Students are in the midst of their summer break from school, but that doesn't mean their minds have to take a break from learning. While free museums and trips to historically significant cities are good ways to teach kids about American history, a set of 19 free online video games can get students engaged in politics and civics without them having to leave home.

iCivics is a nonprofit organization committed to teaching civics through better engagement with students. The group was founded by former Supreme Court Justice Sandra Day O'Connor. "I wanted to teach young people in America how they can be part of the governmental structure and help decide what problems to tackle and how to solve them," O'Connor says in a video on the organization's website. "We need to teach young people that they're going to grow up and be in charge."

iCivics isn't just for summer vacation. It also reaches into the classroom by providing teachers with lesson plans that accompany the games. The non-profit claims to reach 7 million students and 70,000 teachers every year.

Below are reviews of three iCivics games. Each one is particularly relevant to recent political debates, covering presidential elections, the Supreme Court and the federal budget, respectively. While the games aren't perfect, they're more educational than most video games or daytime television students may find on summer break.

Win the White House

This game turns the player into a presidential candidate. Just like in real campaigns, students must raise scarce resources in the right states and spend their money wisely. It's not enough to buy an ad or make an appearance in Florida; the candidate must be sure to choose the right policy position and the best messaging. Attacking the opposing candidate for holding a position voters support can swing momentum to the other side.

But the game wastes an opportunity to show students where states fall politically. Although the game's two candidates hold positions that accurately correspond to their respective parties, that didn't carry over into accurate state support. For example, before any campaigning was done in California, the state showed almost 60 percent support for the Republican nominee. In Texas, over 60 percent supported the Democratic nominee. That doesn't reflect reality.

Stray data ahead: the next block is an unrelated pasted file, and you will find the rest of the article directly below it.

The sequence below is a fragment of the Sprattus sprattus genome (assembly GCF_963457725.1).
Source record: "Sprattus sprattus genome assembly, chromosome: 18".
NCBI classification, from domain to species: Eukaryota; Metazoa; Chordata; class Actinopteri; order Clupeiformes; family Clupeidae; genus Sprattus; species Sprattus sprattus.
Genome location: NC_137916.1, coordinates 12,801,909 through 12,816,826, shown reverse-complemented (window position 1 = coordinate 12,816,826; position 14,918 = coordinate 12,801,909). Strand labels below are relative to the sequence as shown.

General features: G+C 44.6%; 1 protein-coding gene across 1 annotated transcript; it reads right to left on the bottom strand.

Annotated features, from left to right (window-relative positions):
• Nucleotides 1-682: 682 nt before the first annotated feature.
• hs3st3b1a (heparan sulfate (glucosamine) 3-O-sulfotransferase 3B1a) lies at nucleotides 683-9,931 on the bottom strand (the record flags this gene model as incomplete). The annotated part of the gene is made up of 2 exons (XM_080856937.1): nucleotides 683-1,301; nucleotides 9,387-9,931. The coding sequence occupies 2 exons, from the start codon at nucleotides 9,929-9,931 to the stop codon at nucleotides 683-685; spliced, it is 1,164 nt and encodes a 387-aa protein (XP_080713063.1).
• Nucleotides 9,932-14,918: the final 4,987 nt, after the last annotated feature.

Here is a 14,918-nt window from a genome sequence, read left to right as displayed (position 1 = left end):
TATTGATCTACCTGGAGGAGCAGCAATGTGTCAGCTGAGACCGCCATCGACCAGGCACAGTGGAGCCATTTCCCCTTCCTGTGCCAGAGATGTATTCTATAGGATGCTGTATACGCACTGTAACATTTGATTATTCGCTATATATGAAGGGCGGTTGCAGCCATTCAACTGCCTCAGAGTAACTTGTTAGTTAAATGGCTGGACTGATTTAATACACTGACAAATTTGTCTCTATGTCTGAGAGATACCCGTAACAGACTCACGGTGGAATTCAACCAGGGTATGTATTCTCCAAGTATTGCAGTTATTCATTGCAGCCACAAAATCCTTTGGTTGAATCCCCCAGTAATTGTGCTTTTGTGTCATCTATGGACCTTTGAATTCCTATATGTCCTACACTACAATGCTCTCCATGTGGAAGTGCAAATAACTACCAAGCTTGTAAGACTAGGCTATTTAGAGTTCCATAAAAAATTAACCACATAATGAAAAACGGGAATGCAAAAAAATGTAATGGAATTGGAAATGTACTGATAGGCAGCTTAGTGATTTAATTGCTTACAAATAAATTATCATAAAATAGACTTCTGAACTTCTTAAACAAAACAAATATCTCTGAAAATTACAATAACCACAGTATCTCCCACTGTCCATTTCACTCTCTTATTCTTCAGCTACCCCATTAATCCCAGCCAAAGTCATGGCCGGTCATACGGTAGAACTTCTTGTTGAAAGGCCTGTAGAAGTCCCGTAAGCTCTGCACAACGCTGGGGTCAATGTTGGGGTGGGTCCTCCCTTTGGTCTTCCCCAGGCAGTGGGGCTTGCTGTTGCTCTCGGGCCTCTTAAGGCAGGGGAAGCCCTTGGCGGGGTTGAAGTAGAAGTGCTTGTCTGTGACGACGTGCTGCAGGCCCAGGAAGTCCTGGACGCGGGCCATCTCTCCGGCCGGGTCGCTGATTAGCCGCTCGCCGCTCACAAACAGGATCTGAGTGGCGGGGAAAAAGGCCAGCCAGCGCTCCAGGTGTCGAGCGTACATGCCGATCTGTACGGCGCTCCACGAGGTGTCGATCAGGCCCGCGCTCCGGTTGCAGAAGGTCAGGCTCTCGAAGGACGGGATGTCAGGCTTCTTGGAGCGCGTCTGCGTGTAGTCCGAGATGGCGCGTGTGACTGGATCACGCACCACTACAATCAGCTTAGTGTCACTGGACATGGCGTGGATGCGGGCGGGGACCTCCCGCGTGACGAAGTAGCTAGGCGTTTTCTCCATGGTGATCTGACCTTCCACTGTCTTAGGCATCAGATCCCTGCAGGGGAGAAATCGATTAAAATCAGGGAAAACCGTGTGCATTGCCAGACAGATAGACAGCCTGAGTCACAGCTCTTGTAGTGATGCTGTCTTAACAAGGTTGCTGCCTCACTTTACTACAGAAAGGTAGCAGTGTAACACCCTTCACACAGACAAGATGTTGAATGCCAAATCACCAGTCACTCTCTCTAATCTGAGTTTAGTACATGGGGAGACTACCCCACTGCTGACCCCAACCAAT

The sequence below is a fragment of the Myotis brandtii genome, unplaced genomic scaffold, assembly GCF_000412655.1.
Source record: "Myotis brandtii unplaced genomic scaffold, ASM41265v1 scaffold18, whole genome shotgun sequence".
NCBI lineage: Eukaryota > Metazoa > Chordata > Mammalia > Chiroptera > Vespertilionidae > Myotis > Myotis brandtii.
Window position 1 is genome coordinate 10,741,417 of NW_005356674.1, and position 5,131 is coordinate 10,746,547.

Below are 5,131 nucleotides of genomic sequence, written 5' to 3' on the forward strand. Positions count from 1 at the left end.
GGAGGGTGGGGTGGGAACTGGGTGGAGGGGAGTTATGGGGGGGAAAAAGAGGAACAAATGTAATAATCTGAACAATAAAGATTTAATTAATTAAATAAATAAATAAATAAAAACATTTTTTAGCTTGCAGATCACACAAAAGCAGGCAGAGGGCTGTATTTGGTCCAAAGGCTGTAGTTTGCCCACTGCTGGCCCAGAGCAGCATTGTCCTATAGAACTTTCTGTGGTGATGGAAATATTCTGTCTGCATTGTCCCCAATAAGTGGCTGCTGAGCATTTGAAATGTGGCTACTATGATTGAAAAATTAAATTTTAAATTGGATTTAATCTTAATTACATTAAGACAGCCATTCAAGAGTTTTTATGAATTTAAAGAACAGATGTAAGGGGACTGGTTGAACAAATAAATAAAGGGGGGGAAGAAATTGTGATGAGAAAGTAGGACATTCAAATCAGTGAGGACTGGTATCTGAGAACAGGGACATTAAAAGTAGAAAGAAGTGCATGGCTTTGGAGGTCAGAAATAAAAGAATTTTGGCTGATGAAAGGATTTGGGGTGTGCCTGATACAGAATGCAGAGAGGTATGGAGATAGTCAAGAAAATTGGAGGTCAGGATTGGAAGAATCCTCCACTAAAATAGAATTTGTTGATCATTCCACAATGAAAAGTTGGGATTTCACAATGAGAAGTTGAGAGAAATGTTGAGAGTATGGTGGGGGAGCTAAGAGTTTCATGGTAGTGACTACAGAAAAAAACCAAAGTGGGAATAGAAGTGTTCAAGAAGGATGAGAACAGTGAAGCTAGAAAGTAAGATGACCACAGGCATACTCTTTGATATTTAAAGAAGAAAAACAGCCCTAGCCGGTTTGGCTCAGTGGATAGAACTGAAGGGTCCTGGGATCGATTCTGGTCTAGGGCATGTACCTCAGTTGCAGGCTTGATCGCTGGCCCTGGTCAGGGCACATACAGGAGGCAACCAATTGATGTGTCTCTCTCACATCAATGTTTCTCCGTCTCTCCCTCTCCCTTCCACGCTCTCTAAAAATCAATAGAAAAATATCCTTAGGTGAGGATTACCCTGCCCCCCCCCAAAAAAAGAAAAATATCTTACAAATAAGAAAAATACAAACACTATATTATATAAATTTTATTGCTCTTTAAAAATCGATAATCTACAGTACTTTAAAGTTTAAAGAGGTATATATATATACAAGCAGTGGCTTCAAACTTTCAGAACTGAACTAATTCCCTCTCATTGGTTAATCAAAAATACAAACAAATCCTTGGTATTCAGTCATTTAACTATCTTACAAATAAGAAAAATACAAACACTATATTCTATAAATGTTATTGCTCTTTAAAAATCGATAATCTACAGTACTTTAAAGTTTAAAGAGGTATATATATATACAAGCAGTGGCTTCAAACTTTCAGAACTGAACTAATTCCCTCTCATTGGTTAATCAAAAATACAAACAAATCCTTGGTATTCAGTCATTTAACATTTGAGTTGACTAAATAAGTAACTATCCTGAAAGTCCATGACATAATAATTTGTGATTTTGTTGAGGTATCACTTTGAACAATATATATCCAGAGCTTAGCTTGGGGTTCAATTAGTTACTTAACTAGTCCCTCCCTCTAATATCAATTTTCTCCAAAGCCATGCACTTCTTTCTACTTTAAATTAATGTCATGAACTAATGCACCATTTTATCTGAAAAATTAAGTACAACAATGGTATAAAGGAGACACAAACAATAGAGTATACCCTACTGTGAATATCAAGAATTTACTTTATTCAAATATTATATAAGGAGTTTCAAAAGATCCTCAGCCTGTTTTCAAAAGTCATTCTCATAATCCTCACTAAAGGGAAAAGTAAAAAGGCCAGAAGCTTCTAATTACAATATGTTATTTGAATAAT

The game also glossed over the primary process. Rather than put candidates through a few debates in early primary states, there's simply one primary debate where all the candidate has to do is pick the right messaging on no more than five party issues. In real life, the primary process is confusing and students would be helped by a fun game that explains it to them.

Although students may not realize it, the repetitive talking points given in speeches and media appearances is another accurate representation of stump speeches in real-life campaigns.

Court Quest

Courts can be confusing. Depending on what a given case is about, a lawsuit may start in one of the many layers of courts, which often differ by state.

In Court Quest, the player guides citizens to which state or federal court should hear their case. For example, a person appears in New Hampshire and asks where she can request a hearing for a name change. The player can click around and see examples of cases at Family Division, Probate and District Courts, among others, and should be able to correctly choose Probate Court. Another case shows a person who accuses a used car seller of breaking federal law and lying about how many miles were on the car.

There are also constitutional challenges to federal law that end up in the Supreme Court, similar to the Supreme Court case that challenged Obamacare's individual mandate. The game doesn't go through the intricacies of who would bring a case against a potentially unconstitutional federal law or how a case in multiple circuits might be consolidated. Still, all the layers of the judiciary are confusing and helping students learn the path of a case is beneficial.

People's Pie

The federal government collects a lot of tax revenue every year, but there's only so much to go around to various departments and programs. People's Pie teaches students how to set the federal budget, while also taking into account the approval of voters.

The player starts by setting levels of corporate, payroll and individual taxes, as well as the retirement age for Social Security and Medicare. That determines how much revenue the budget will have and how much of the budget will be dedicated to entitlements. After that, the player goes through 10 budget categories and gets three options on items to keep or cut from the budget. Want to fund free college? Fine, but it's going to cost taxpayers $162 billion a year.

In the game, funding cheap but popular budget items while cutting expensive and popular items can still raise citizen approval. For example, I funded a $0.2 billion program that teaches Social Security recipients how to avoid scams, cut funding for ice cream socials for the unemployed and cut $117 billion from the Disability Insurance program. Citizens disapproved of the disability cuts, but their approval of the other decisions raised overall citizen satisfaction with my budget.

While playing a test run-through, I was able to balance the federal budget, keep all types of taxation low and keep the public happy. Take that, Congress.